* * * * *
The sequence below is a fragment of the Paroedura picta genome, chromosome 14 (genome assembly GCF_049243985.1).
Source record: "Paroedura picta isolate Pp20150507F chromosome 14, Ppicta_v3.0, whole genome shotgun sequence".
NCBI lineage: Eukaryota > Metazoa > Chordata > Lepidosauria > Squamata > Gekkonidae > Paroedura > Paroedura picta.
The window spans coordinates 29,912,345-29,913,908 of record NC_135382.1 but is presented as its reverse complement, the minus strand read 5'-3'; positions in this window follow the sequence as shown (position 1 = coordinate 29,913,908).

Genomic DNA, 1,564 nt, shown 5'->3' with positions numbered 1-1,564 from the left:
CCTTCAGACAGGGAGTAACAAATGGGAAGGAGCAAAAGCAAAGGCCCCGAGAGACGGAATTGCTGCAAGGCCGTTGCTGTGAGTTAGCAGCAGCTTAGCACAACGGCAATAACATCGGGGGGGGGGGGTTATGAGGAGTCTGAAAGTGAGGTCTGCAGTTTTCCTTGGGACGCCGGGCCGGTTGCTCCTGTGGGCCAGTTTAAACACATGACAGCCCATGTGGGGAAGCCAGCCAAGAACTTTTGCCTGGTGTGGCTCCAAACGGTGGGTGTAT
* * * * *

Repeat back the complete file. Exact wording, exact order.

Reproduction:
The sequence below is a fragment of the Paroedura picta genome, chromosome 14 (genome assembly GCF_049243985.1).
Source record: "Paroedura picta isolate Pp20150507F chromosome 14, Ppicta_v3.0, whole genome shotgun sequence".
NCBI lineage: Eukaryota > Metazoa > Chordata > Lepidosauria > Squamata > Gekkonidae > Paroedura > Paroedura picta.
The window spans coordinates 29,912,345-29,913,908 of record NC_135382.1 but is presented as its reverse complement, the minus strand read 5'-3'; positions in this window follow the sequence as shown (position 1 = coordinate 29,913,908).

Genomic DNA, 1,564 nt, shown 5'->3' with positions numbered 1-1,564 from the left:
CCTTCAGACAGGGAGTAACAAATGGGAAGGAGCAAAAGCAAAGGCCCCGAGAGACGGAATTGCTGCAAGGCCGTTGCTGTGAGTTAGCAGCAGCTTAGCACAACGGCAATAACATCGGGGGGGGGGGGTTATGAGGAGTCTGAAAGTGAGGTCTGCAGTTTTCCTTGGGACGCCGGGCCGGTTGCTCCTGTGGGCCAGTTTAAACACATGACAGCCCATGTGGGGAAGCCAGCCAAGAACTTTTGCCTGGTGTGGCTCCAAACGGTGGGTGTAT